It appears to be a first in Australia. In a move that may earn them worried admiration in the Australian health and corporate communities, a small-city hospital near Sydney, New South Wales, is considering turning down a $66,000 donation from two of the community’s good citizens. Shellharbour Hospital would make good use of the money being offered to fund new equipment for its emergency department. The hospital has gratefully received similar contributions from Glenn and Katia Dwarte before.
The problem is the hospital is having second thoughts about the source of the money. The Dwartes run the nearby Warilla McDonald’s, and Shellharbour Hospital officials are concerned that accepting the money sends the wrong message about fast food. Turning down the money from these two respected and caring people will send a message that may encourage other health agencies and cause concern in some corporate sectors.
Junk Food and Health Care
Corporate sponsorship of health-related programs is so common many do not stop to question it. After all, corporations have money. They make good-citizen points by being community supporters. Non-profits need the money to carry out their work.
The issue is hypocrisy. When I first moved to the town where I live now, I was startled to find pop, candy and chips in the vending machines at the door of the emergency room. With junk food implicated in obesity, diabetes, and other food-related health-care costs, the vending machines were a curious touch, as if the hospital wanted to make sure it never ran out of patients.
Since then British Columbia’s health system has made strides in demanding healthier choices from vendors. Still, junk food continues to be accessible in far more places in B.C. communities than are healthy options.
Signs of Change But More Needed
Health Care Without Harm provides solid leadership in the areas of healthy food and sustainable food systems. Many U.S. hospitals have signed onto the Balanced Menus Challenge, and over 350 have signed the Healthy Food in Health Care Pledge. So if Shellharbour Hospital declines the fast-food money, they will have plenty of allies and role models. They will also be taking a small step toward acknowledging one of the ways corporations influence the delivery of health care.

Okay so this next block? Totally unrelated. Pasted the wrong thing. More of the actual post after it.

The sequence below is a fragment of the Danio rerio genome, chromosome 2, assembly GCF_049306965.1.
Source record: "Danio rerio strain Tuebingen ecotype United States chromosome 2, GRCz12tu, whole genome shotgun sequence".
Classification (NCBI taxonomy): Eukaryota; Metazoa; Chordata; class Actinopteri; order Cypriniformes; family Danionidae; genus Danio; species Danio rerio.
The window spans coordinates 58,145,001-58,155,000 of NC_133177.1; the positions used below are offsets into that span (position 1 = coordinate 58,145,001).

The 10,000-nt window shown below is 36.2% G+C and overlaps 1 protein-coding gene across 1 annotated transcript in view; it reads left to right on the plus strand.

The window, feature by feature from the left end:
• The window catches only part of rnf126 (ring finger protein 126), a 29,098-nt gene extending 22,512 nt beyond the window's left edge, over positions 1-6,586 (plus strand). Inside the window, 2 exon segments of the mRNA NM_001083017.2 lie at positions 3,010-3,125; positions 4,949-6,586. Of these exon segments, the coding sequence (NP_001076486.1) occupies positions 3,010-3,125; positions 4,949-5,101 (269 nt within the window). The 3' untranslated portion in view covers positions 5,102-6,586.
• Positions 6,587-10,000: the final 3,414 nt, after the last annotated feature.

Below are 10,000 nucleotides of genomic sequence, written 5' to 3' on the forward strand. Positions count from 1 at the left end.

There are others the action won’t affect. Pharmaceutical companies buy the good will of physicians. Insurance and managed-care companies pressure politicians to drag their feet on health care reform. Groups like the American Council on Science and Health use support from Coca-Cola, Kellogg, General Mills, Pepsico, the American Beverage Association and others to “add reason and balance to debates about public health issues and bring common sense views to the public.” (Translation: Assure the public that junk-food purveyors and corporate-sponsored researchers have public health foremost in mind.)
Jane Martin, senior advisor for Australia’s Obesity Policy Coalition called McDonald’s generosity what it really is, and that’s why Shellharbour’s decision is about more than one donation. According to the Western Advocate, she “supported the hospital’s response and said McDonald’s used relationships with hospitals, junior sports and schools to ‘weightwash’ its image.”
Hospitals do need the money corporations offer, but they would need less money if corporations were not contributing to the very conditions that put people in those hospitals.
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Photo from npclark2k via morgueFile